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Doncaster Green

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  • Location
    The County Town of Wilsher
  • Interests
    BR(E) in the 50s/60s in 2mmFS. Will show interest in other railways, but who can beat a Streak at 80+ with 14 on?

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  1. Hi Chris. Thanks, you are confirming what photographs and the old Comet website are telling me. Interestingly, Thompson corridor stock only had one when built although BR seem to have added an additional half length box at some point. I do begin to think that, for all their apparent simplicity, coaches are almost as big a minefield as locomotives! Regards John
  2. Thanks for that Andy. Some time ago I did download their coach construction leaflet but I couldn't remember anything else on the site. I started to have a look using my iPad but the site was coming up as unsecured and I couldn't see very much or download anything. I presume this is because it isn't being maintained since Wizard took the range on. I've now tried on the W10 laptop and I can actually see everything and see what you talked about - a wealth of information - many thanks. Regards John
  3. Hi all It's been a month since I posted anything, mainly because there has been no progress worth posting. I have been setting my mind to several different areas where answers are needed to questions but I am not sure I am asking the right question! I am pretty sure I am suffering from that ailment discussed on one of Jerry Clifford's threads a few weeks ago, Paralysis by Analysis. I have been considering the livery for when (if) I get round to the painting. If crimson, by 1957 is the lettering off-white, yellow or gold so I can order some decals? If Maroon is the lettering yellow gold or old gold ? So I Google 'BR coach livery 1956-1960' and, guess what, I get a picture of THAT bus! Everybody says 'Google is your friend' - obviously not here! Can anyone here point me in the right direction or is it a case of use any, the BR workshops did. Similarly, I was casting around for guidance on the number of battery boxes on gangwayed stock, was it one or one each side or did it vary with the diagram. I know the catering stock had some weird and wonderful combinations depending on the type of cooking, etc. equipment and photographs are essential, but ordinary passenger stock appears to have one long box each side, or have I just been unlucky that every picture is of the side with the box? I then got completely confused when I came across a build thread for a NG twin in 7mm. He was fitting boxes on both sides when all the evidence I have was showing only one and that is all I have fitted to NG stock. There was some discussion of early underframes having two, one being charged while the other was in use but I can find no evidence of this. The suggestion was that by Thompson's time there was definitely only one. But then the underframe drawing I have in Harris's brown book, captioned as a standard 51', only shows one. When I looked carefully at some of the dimensions on the drawing it can't be a 51' underframe as it shows 52' between headstocks and 36' bogie centres - the dimensions of a Thompson underframe! Can anyone help me with my angst? John - confused and bewildered in Wiltshire.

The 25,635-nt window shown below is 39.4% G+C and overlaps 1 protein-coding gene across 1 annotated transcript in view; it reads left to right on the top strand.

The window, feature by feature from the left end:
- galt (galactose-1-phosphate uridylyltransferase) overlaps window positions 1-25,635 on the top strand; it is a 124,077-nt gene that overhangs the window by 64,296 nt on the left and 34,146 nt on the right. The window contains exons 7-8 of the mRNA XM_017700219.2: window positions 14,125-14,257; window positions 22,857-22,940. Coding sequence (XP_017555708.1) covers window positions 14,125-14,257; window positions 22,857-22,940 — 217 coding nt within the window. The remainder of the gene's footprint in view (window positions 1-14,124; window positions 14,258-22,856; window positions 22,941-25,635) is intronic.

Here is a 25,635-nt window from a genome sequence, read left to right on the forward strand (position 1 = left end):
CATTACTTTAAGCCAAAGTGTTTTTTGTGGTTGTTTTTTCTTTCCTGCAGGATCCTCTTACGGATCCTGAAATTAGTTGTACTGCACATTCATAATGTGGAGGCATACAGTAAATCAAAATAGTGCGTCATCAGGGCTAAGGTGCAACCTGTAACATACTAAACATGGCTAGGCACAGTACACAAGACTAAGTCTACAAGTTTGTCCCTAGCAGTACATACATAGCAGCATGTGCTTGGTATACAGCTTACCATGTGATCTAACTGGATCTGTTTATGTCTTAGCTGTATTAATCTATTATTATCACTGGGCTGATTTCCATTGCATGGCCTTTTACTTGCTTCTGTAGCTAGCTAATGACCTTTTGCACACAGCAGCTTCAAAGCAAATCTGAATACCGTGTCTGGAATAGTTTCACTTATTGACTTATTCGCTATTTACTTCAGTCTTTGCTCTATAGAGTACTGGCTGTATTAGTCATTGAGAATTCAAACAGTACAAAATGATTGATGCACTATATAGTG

4. Hi Chris Between you, you and Izzy have persuaded me to have a go with the guitar wire but which string is it? The only thing I know about guitars is that Clapton plays one rather well! John
  5. I had considered that Jim, but the top mounting is so close to the corner of the window that I’m not sure I could get the nick accurate enough to not show. If I pre drill the glazing I can use a couple of pieces of wire to make sure it is in the right place when I glue it in (much the same way as I do with the lower panelling overlay to make sure it’s properly lined up) so that the holes all line up for fitting the handles. Regards John
  6. Hi Izzy I’m currently using 0.33mm straight brass wire which is possibly a little over scale. I’ve now got hold of some 0.245mm nickel silver wire and will give that a go, along with some chemical blackening agent instead of paint. When (if) I attempt some lined stock the handles and rails will have to in last, probably using gel cyano. Regards John
  7. The Carriage Works has seen little activity over the last couple of weeks thanks to matters domestic. There has been SOME progress! The Thompson Diag 361 BT has very nearly made it to the paint shop queue: Just a couple of little bits to do, adding the alarm gear to the compartment end, adding vac pipes and the horizontal guards' handrails - they were left off until now due to the proximity to the end and the shape (they go vertical very slightly before going horizontal and every attempt so far has seen the vertical bit being way to big!). That paint shop queue is getting quite long waiting for suitable weather to get the spray equipment out and I'm getting impatient, so much so that I attempted to brush paint one of my earliest builds (and thus not one of the best). I am not overly happy with it and it may be stripped! Not too bad from a distance although the guards handrails are bit tar like and need attention. I think with panelled stock and a lot of care I might get away with it, but no way on flush sided stock. What is clear is that, if I want to have any in lined maroon, I will have to change my construction order. With the grab handles in place, lining is almost impossible as it goes underneath them. If they are fitted after painting I am not going to be able to solder them or smooth down the inside to fit glazing. It seems to me that I am going to need to prepare and pre-drill the glazing using the sides as a template so that I don't need to drill once it's fitted. With the needed holes so close to the bottom edge of the glazing it's going to be a certainty that it gets pushed in! Any thoughts anyone? In the meantime I have become the proud possessor of half a dozen Masterclass kits for Gresley gangwayed stock. They are 1:148 rather than 1:152 but, hey, gangwayed and NG rarely, if ever, ran together. At this moment I haven't decided which one to start first or even if I frame the etches and hang them on the wall! Much research is needed on paint schemes - I have seen the lining in about three different positions! Before then I have to work out how the ends and sides relate on the corners. Be grateful for any advice. Regards to all. John